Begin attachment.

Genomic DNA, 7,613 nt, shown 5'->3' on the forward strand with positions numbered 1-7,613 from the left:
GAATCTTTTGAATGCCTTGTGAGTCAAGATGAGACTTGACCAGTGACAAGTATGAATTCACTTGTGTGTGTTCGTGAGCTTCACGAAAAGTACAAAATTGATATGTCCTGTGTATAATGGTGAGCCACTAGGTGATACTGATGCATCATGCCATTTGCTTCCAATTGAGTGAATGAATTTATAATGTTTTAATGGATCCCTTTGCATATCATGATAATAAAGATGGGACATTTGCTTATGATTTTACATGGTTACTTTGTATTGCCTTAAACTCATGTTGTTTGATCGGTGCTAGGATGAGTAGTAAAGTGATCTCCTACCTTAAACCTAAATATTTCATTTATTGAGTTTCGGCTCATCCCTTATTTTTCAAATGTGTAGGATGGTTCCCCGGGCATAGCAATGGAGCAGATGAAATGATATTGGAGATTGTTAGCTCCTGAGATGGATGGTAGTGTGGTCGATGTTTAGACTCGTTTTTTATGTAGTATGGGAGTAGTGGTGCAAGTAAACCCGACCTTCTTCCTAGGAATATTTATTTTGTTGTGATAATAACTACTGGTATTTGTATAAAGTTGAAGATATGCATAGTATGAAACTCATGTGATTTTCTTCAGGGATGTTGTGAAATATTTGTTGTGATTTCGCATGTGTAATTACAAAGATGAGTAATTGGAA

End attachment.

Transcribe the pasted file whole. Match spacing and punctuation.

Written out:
Genomic DNA, 7,613 nt, shown 5'->3' on the forward strand with positions numbered 1-7,613 from the left:
GAATCTTTTGAATGCCTTGTGAGTCAAGATGAGACTTGACCAGTGACAAGTATGAATTCACTTGTGTGTGTTCGTGAGCTTCACGAAAAGTACAAAATTGATATGTCCTGTGTATAATGGTGAGCCACTAGGTGATACTGATGCATCATGCCATTTGCTTCCAATTGAGTGAATGAATTTATAATGTTTTAATGGATCCCTTTGCATATCATGATAATAAAGATGGGACATTTGCTTATGATTTTACATGGTTACTTTGTATTGCCTTAAACTCATGTTGTTTGATCGGTGCTAGGATGAGTAGTAAAGTGATCTCCTACCTTAAACCTAAATATTTCATTTATTGAGTTTCGGCTCATCCCTTATTTTTCAAATGTGTAGGATGGTTCCCCGGGCATAGCAATGGAGCAGATGAAATGATATTGGAGATTGTTAGCTCCTGAGATGGATGGTAGTGTGGTCGATGTTTAGACTCGTTTTTTATGTAGTATGGGAGTAGTGGTGCAAGTAAACCCGACCTTCTTCCTAGGAATATTTATTTTGTTGTGATAATAACTACTGGTATTTGTATAAAGTTGAAGATATGCATAGTATGAAACTCATGTGATTTTCTTCAGGGATGTTGTGAAATATTTGTTGTGATTTCGCATGTGTAATTACAAAGATGAGTAATTGGAA